Then Evan reminded us how much he trusted us to pay him at the end of the day. He pointed to a gigantic scowling Mr. T kind of guy at the back of the bus and said this guy's name was 'Mr. Understanding'.  Mr. Understanding was in charge of solving all problems and so far he had a perfect record for collection.

I took one look at the guy and 'understood' his spotless record completely. I don't think Mr. Understanding was ever taught to smile. When Evan added that Mr. Understanding was also in charge of handling complaints, I noticed we all kept our grumbling over the missing AC to little more than a peep. I could have really used this guy back when I ran SSQQ.

Once I realized Evan was willing to say just about anything for a grin, I began feeding him various lines to entertain the group.

For example, I reminded Evan that the jungles of Belize were a well-documented habitat for dangerous jaguars.  There were said to be more jaguars in Belize than anywhere else in Central America.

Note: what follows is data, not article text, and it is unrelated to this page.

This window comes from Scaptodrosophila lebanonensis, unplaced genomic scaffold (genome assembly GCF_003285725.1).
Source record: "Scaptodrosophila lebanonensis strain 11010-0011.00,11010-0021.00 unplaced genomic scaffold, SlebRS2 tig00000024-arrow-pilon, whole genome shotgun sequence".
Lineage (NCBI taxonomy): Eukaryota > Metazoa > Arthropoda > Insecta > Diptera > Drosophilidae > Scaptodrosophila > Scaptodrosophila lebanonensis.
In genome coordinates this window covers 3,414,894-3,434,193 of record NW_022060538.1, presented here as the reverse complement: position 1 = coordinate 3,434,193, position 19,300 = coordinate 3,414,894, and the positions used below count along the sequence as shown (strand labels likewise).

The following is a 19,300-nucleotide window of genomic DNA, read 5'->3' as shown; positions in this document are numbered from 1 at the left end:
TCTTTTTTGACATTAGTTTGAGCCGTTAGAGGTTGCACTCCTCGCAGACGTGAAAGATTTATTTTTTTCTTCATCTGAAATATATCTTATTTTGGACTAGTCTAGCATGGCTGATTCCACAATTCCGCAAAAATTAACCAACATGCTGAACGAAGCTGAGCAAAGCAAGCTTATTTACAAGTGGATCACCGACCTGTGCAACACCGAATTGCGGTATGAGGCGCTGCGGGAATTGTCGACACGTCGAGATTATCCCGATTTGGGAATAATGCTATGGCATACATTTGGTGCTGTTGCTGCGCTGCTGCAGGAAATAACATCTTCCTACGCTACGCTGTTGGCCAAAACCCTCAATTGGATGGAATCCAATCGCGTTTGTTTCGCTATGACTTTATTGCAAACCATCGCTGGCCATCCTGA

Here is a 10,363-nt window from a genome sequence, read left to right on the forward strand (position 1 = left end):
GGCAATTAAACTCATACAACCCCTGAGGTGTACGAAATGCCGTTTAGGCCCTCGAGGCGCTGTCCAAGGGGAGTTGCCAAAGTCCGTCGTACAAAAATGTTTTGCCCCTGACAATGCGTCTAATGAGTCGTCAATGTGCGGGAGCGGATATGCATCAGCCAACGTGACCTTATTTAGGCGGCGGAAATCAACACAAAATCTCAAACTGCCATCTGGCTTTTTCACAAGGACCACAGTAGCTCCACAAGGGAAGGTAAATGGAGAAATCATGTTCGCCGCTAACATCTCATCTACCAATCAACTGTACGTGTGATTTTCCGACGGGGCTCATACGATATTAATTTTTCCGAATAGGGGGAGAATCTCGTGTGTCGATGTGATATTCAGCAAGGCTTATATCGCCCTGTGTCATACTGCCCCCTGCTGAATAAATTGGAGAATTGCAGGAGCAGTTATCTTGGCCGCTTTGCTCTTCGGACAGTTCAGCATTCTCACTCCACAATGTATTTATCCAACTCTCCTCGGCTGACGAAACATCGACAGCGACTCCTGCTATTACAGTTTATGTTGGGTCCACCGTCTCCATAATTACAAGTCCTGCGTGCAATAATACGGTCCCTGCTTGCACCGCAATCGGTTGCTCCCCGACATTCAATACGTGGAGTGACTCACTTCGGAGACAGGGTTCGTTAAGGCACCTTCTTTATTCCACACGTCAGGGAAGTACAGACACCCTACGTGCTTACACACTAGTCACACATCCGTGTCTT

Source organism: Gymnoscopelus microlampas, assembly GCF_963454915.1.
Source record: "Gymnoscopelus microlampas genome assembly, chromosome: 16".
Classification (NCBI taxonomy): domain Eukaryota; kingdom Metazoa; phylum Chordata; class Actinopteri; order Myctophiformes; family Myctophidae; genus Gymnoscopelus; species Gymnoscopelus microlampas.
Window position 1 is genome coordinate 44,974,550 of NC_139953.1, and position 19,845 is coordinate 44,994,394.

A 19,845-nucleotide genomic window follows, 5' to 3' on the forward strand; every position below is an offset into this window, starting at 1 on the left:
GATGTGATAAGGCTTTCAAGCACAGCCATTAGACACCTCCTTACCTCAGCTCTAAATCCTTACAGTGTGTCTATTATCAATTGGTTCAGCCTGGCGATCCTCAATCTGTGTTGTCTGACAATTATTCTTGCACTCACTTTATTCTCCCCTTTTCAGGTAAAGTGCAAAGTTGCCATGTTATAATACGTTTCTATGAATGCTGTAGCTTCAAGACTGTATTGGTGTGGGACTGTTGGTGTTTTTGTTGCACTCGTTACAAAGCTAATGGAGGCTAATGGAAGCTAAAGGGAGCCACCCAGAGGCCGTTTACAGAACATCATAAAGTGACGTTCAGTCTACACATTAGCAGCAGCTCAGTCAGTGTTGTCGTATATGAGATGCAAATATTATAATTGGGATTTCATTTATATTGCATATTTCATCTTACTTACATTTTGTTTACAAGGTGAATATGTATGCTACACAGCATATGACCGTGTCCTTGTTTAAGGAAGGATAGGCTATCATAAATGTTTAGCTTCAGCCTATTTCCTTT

With the jungle literally crawling with these dangerous cats, what was Evan going to do to protect us?

A hush came over the bus.  Obviously my whispering campaign had been effective.  Everyone wanted to hear Evan's answer to the question.  They did not know I was teasing.  However, one person was on to me.

Before Evan could even say a word, Jack Medley piped up, "Hey, we have nothing to worry about. Look at all the cougars we have on the bus to protect us!"

Jack was a little too quick for some of us.  It took several seconds for us all to get the joke, but once we figured it out, everyone on the bus applauded, Evan included.